However, Gotham now faces a new threat. The League of Shadows has returned and is led by the masked, super-strong Bane (Tom Hardy), who is out to destroy Gotham and Batman with it. After Commissioner James Gordon (Gary Oldman) is wounded trying to take out Bane, leaving the police almost solely in the hands of the young idealist officer, John Blake (Joseph Gordon-Levitt), Bruce feels that the time has come to don the bat-gear again. But how will Gotham take to his return? And what will Batman do with the criminal Selina Kyle/Catwoman (Anne Hathaway), who has a mysterious interest in Wayne Manor and Wayne Enterprise?

Rises’ plot might be slow-moving for the first hour and it certainly requires great levels of concentration for the entire 164 minutes; yet, the film is intellectually-stimulating, absorbing and multi-layered. It also builds up to a stunning, well-thought-through climax, ensuring that those who give the movie their full attention will be rewarded.

One of the most satisfying aspects of the storyline is that Nolan cleverly links Rises with Batman Begins and The Dark Knight, the two previous instalments in the series. He does this by making the caped crusader rise to a new mental and physical challenge, which is a direct result of his prior victory over the League of Shadows; and by illustrating the relevance of Batman and Harvey Dent as symbols of hope against injustice and corruption. (Not to mention demonstrating how susceptible the fabrics of society are to implosion when the symbols are smashed.)

Selina Kyle (Anne Hathaway) wearing her figure-revealing ‘cat’ outfit while she steals what she needs at night and fights her way out of trouble.

Furthermore, Nolan intelligently incorporated genuine, present-day issues and analogies into the previous two films to make them relatable to the epoch. He does it again in Rises. Like in The Dark Knight, he throws in moral and ethical dilemmas here to illustrate just how tough and messy decisions can be for our political leaders (in the war on terror). And, like in Batman Begins, Nolan underlines how sophisticated, scientific technology can be used as weapons. In the first film in the series, it was the dangers of microwave emitters. In the third, it’s the threat posed by ‘peaceful’ nuclear programs (Iran) and what happens should they fall into the wrong hands.

Arguably, Rises lacks a character with the charisma of the Joker, especially as he is Batman’s traditional nemesis. Nevertheless, the astuteness of the plot and the excellence of the cast make up for this absence. Christian Bale superbly reveals the psychological torment and the multifaceted nature of Bruce Wayne that makes all other comic-book based protagonists, such as those in Fantastic Four, The Avengers Assemble and Spiderman appear immature and superficial by comparison; Anne Hathaway looks as eye-catching in tightly-fitted latex as she plays; Michael Caine again gives a touching performance as Alfred, Bruce’s wise fatherly butler, as does Morgan Freeman as the humorous Lucius Fox, the head of Wayne Enterprise; and, lastly, Tom Hardy is terrifying as Bane.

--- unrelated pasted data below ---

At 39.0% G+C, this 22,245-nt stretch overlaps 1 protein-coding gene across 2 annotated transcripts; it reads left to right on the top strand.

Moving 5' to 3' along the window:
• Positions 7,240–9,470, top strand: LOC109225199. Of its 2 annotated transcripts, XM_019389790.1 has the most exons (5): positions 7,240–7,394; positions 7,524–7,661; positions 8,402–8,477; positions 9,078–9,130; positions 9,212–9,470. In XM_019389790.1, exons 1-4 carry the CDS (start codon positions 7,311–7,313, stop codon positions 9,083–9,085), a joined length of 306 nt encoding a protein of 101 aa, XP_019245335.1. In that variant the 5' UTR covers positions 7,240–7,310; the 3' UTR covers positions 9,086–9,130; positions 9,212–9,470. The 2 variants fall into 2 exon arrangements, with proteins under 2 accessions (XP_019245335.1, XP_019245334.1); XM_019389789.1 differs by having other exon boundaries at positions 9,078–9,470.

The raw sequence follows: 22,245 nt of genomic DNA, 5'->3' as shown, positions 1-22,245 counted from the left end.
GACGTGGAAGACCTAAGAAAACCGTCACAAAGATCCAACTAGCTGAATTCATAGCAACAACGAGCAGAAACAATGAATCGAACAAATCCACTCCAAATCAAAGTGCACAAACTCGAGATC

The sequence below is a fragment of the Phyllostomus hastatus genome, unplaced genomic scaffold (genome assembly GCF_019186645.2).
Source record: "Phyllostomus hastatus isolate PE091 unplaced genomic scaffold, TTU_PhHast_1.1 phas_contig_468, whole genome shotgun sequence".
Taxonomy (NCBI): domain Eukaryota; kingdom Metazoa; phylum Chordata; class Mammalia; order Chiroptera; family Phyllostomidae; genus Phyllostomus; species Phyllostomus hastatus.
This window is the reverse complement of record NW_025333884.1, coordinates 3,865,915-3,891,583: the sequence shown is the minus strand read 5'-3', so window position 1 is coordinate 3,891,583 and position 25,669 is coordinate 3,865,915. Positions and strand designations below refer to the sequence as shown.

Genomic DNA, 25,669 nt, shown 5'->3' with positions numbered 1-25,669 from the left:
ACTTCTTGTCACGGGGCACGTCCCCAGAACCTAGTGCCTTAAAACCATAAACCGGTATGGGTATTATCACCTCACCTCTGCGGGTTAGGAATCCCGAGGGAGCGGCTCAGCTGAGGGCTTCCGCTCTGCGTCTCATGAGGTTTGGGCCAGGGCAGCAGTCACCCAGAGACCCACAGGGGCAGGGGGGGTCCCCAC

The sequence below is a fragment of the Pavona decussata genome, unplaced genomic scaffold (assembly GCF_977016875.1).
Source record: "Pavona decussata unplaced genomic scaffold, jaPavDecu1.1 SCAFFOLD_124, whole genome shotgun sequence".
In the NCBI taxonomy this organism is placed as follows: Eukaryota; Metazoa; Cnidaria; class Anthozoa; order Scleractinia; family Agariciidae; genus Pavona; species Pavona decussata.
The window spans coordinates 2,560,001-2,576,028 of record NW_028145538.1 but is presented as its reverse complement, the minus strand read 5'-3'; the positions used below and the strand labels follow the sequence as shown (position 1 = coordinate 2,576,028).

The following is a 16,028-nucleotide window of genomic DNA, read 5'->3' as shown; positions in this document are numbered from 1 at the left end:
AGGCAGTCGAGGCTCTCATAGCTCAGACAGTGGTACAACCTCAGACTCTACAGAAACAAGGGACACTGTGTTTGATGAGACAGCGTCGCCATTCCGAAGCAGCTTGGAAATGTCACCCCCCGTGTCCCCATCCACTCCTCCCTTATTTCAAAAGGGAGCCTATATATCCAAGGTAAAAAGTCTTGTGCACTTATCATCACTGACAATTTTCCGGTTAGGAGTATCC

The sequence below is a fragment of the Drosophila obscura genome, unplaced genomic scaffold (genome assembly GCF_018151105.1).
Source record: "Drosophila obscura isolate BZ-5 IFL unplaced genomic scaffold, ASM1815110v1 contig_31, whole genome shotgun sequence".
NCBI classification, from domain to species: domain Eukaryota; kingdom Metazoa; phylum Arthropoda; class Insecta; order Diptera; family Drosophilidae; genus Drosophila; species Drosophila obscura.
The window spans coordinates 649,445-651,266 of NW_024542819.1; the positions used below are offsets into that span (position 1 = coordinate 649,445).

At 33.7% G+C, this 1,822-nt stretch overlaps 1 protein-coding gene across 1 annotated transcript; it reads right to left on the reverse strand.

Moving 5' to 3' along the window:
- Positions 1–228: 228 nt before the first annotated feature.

Just as Nolan did with the villains Scarecrow, the Joker and Two-Face in the other movies, he’s turned Bane from a pantomime fool (as was seen in the unwatchable 1997 Batman & Robin) into a complex and sinister character, with a distressing backstory. It is not merely Bane’s brute strength and intelligence that’s scary, it’s also the glint of frightening fanaticism in his eyes which was probably last seen with Ayatollah Khomeini, the late leader of the 1979 Iranian Revolution.

Batman (Christian Bale), with renewed vigour, battling it out with Bane to save Gotham from destruction.

While the actors do their parts splendidly, so too do the special effects team and Hans Zimmer. The effects look so real, viewers have to remind themselves that CGI was used. Similarly, the score may not be as grand or uplifting as the one composed by Howard Shore for The Lord of the Rings; nonetheless, the dark disposition of Rises entails that Zimmer’s gothic-style music is apt and augments the scenes exponentially.

Over-all, The Dark Knight Rises is an engrossing and special conclusion to an exceptional trilogy. Christopher Nolan has transformed the Batman story from a joke into a dark and very human tale that has relevance to the current era, making all other comic-book based movies seem light and casual in contrast. Once more, Nolan has used intelligence and a phenomenal cast to outdo himself in the same way that Peter Jackson did almost a decade ago. Heaven knows, it might be another ten years before we see a series of such brilliance again.

PG’s Tip